International Journal of Exercise Science 5(4) : 321-333, 2012. The purpose of this study was to determine the effects of a short-term novel multidimensional aquatic exercise program on functional abilities of healthy older adults. Twenty-six men and women (mean age 76.33 + 5.55 years) were recruited and assigned to an aquatic- (n = 15) or land-based (n = 11) training group. The aquatic training group completed a multidimensional water exercise program that incorporated resistance training, functional exercise movements and rudimentary aquatic plyometric activities. The active control group participated in a supervised land-based fitness program. Each exercise intervention was conducted over an 8-week period (16 sessions of 30 - 40 minutes) with the training load progression adjusted equally between groups using the 6 - 20 Rating of Perceived Exertion Scale (RPE). Prior to and immediately following the intervention, both groups were evaluated with select components of the Senior Fitness Test. The 30-second chair stand, 30-second arm curl, and 8 foot up and go were selected as measures of strength and functional abilities. The results of an independent t-test indicated that the control and experimental groups were matched for functional abilities prior to the intervention. A 2 (group) x 2 (time) analysis of covariance (ANCOVA) with repeated measures revealed significant differences in the pre- to post-testing measures for the aquatic training program for the arm curl (p < 0.01) and the 8 foot up and go (p = 0.02). Analysis of the active control revealed no pre-post differences for any measure. Thus, a short-term aquatic exercise program with multidimensional intervention strategies will significantly enhance functional abilities in older adults when compared to a functionally matched active control group.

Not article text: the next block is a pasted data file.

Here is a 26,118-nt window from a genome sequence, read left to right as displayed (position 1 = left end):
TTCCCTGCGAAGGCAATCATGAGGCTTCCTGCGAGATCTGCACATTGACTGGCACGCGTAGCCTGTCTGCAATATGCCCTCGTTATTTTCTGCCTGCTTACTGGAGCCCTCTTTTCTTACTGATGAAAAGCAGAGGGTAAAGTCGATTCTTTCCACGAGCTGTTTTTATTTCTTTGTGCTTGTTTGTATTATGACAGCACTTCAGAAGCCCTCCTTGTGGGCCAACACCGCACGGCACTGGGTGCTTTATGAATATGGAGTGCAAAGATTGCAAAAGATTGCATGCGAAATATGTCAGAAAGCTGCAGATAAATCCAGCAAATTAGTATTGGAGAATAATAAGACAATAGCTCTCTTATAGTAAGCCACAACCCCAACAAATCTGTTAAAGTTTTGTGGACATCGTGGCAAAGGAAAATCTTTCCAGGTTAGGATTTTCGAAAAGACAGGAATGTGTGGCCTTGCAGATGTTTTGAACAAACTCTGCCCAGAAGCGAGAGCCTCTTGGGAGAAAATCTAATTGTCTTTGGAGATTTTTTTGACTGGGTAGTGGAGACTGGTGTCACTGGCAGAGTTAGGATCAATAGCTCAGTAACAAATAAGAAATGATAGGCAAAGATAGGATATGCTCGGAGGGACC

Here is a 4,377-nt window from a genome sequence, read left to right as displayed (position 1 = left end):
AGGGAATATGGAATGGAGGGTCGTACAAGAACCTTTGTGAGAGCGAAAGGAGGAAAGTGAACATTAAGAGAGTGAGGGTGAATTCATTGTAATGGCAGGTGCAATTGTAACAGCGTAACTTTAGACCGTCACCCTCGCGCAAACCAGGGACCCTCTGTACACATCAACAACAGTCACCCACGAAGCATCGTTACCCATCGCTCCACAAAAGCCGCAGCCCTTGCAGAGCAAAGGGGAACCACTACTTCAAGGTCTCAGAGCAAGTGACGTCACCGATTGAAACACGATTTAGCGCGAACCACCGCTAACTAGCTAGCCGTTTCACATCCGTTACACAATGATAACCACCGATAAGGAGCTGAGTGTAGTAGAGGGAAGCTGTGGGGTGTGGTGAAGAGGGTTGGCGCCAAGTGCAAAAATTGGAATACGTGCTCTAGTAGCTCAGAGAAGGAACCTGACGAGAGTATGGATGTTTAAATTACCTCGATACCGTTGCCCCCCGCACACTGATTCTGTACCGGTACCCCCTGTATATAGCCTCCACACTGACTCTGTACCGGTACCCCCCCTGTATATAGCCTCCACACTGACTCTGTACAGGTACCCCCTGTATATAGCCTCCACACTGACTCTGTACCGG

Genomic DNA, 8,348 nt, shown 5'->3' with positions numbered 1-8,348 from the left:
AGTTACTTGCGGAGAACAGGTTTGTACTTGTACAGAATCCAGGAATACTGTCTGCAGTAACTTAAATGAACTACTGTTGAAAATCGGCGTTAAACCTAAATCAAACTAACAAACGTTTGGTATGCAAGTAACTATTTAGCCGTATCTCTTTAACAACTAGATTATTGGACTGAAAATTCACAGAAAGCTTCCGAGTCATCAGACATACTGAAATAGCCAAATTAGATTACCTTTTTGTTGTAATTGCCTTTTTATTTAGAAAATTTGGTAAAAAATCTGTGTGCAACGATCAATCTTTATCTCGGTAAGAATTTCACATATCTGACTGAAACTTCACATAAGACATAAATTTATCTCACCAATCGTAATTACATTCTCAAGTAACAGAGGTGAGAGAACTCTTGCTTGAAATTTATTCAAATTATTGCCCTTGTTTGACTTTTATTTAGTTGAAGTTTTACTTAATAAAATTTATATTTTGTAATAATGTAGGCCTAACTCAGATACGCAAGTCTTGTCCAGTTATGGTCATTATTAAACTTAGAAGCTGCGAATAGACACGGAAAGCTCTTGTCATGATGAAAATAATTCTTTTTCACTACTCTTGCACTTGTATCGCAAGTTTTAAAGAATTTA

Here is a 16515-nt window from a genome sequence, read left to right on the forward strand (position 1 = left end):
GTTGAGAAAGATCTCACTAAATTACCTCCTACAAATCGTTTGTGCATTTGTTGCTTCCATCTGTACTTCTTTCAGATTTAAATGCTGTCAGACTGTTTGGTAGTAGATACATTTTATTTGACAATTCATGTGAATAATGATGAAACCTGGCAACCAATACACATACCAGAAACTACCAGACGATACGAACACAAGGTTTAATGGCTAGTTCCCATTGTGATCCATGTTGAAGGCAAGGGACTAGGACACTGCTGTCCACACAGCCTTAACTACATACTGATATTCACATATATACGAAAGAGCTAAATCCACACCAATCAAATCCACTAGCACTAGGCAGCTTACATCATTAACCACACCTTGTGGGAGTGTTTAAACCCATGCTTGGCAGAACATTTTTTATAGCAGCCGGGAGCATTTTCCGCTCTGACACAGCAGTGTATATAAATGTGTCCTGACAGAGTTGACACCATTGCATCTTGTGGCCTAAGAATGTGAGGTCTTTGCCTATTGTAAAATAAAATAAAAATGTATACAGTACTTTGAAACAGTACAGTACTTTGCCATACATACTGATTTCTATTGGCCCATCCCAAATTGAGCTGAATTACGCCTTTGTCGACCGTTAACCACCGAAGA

Kieffer, H. Scott; Attanasi Lehman, Marie; Veacock, Danielle M.; and Korkuch, Laura
"The Effects of a Short Term Novel Aquatic Exercise Program on Functional Strength and Performance of Older Adults,"
International Journal of Exercise Science: Vol. 5
, Article 2.
Available at: http://digitalcommons.wku.edu/ijes/vol5/iss4/2